I love the rhetoric in this guide to online conference accessibility.

March 7, 2018 – 10:03 am

Blogging things that have caught my attention, so I can close browser tabs.

This concise guide to online conference accessibility (from the Society for Cultural Anthropology) has such lovely prose. It links to a resource on in-person conference accessibility from the Society of Medical Anthropology, if you’re looking for that kind of thing as well. But — back to that prose…

In disability theory and activism… conversations about access seek to ensure that the widest swath of human variation can be a part of an activity, collectivity, or space. As a result, reflections on access bring into view unmarked forms of privilege that are built into material and technological forms.

Mmm. See that? Straightforward, incisive, and “this is what we do” rhetoric. Not wheedling, not othering those “poor disabled people” we should “help,” not painting it as some kind of charity cause or something that nice abled people do because they’re so nice. Just… okay, let’s be conscious, let’s bring the widest swath in from the start, and let’s attend to what doing so might make-visible to us. This is the rhetoric of a world where access is Already A Thing; this is the rhetoric of someone who doesn’t have to beg for a seat at the table; this is the way you speak when you are confident about how the world is, and who you are, and how we ought to be to others. let’s continue.

All speech should be at an easy-to-follow pace. No speed-reading! It’s not just inconsiderate when your remarks are too long and you rush through them; it actually excludes people from accessing what you are saying. Invite people in. Share your words and images in a way people can digest and enjoy them.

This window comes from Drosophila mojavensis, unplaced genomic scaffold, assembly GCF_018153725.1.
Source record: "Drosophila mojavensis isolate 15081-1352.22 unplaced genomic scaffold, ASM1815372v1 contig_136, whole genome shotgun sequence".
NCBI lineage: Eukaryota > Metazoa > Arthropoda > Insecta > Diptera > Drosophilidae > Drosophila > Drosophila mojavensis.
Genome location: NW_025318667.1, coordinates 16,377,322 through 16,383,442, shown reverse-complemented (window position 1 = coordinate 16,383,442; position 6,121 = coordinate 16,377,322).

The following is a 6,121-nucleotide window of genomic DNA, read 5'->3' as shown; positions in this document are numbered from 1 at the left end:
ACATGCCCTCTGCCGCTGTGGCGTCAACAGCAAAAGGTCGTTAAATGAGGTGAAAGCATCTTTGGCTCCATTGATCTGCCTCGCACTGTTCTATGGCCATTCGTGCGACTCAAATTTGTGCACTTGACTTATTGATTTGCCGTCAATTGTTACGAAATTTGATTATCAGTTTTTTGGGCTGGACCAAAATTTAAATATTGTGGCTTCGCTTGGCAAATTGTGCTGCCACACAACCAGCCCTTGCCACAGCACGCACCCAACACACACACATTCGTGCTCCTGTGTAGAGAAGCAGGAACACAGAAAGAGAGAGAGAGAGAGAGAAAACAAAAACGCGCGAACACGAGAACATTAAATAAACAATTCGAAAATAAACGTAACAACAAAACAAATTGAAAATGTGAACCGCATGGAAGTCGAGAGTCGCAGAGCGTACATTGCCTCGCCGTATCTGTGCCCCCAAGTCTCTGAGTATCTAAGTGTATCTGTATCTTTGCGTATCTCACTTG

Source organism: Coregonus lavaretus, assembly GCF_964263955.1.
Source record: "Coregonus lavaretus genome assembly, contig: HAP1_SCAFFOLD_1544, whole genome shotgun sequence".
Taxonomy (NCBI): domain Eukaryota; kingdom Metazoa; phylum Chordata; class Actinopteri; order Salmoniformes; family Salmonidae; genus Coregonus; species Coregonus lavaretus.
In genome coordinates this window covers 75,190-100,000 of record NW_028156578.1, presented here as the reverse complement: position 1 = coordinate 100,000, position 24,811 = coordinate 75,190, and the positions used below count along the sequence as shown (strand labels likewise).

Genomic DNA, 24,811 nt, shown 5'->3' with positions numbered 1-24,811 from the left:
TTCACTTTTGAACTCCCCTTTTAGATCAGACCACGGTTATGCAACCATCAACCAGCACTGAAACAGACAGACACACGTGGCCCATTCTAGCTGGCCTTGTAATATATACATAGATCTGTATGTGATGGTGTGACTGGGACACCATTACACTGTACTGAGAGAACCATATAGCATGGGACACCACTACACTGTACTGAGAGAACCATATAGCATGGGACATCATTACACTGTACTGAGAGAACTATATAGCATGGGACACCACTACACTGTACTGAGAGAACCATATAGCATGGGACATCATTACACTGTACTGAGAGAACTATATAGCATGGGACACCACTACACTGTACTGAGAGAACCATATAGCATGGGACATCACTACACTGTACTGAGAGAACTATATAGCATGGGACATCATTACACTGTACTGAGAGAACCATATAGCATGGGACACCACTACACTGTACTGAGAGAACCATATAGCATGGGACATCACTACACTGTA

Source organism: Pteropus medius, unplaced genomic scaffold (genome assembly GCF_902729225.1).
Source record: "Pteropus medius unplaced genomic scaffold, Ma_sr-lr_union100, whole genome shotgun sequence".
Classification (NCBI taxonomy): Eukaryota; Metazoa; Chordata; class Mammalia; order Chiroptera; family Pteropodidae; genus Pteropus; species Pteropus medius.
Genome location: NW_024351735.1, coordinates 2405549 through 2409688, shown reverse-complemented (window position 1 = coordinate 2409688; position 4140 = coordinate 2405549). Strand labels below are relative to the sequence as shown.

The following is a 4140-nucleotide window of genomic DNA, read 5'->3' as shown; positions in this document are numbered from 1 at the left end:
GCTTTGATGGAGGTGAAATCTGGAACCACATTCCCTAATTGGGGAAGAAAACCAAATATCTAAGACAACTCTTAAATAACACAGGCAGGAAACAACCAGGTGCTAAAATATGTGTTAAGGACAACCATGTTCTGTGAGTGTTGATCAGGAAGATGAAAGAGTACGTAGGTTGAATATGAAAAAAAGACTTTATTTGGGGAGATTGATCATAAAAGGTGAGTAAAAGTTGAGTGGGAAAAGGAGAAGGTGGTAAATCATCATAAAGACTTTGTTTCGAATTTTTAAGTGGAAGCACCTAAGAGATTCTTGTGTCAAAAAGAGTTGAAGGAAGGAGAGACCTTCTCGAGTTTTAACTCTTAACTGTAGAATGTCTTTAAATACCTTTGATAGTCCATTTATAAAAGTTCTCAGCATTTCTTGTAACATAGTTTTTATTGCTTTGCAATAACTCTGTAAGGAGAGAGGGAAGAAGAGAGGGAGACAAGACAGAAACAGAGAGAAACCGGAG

Notice the framing of “don’t you want people to understand, digest, and enjoy what you’re telling them about?” They’re framing access as something that also benefits the presenter (and it does). We don’t tell people to copyedit their writing because we assume a deficit on the part of readers; we tell people to do it because it makes their writing better and helps them communicate their idea more clearly. Of course readers would struggle to comprehend a page full of misspelled words and incomplete sentences; it’s not them, it’s the author. Of course attendees will struggle to understand rushed remarks; it’s not them, it’s the presenter. This is just… good communication practice.

The guide points at complexity without getting bogged down in discussing it (as I often do). For instance, while giving an example of how to make visual elements accessible to conference participants with non-normative vision, they discuss how “assumptions about race and ethnicity may come to the fore when you translate the visual into the verbal.” Do you describe people as “light-skinned” or “white”? What do these words mean? When do they make a difference?

Where and how do we become cautious of our desires to communicate in straightforward ways — “that’s a white woman” — and when does it become important to disrupt exactly that kind of straightforwardness? “Light-skinned, female-presenting… but we don’t know how this person identifies?” I appreciate the guide pointing at these kinds of questions, and then leaving us with this:

There is no simple answer that fits all cases, only important choices that demand reflection… The point here is to be conscious of ways that conference participants may or may not be able to access your presentation, and to create something that strives to include…

The final paragraph frames accessibility as an art of conviviality, and therefore as a way to follow the tenets of the anthropological disciplines themselves. This is a brilliant framing; “these practices are not other, they are inherent to being better at who we already are.”

Ultimately, accessibility is an art of conviviality, a means of acknowledging and incorporating disabled and nondisabled people alike. As an art of living together, it requires conscious reflection, creativity, and openness to difference. Thus, while practicing accessibility may be new to many anthropologists, its fundamental premises are at the heart of our discipline.

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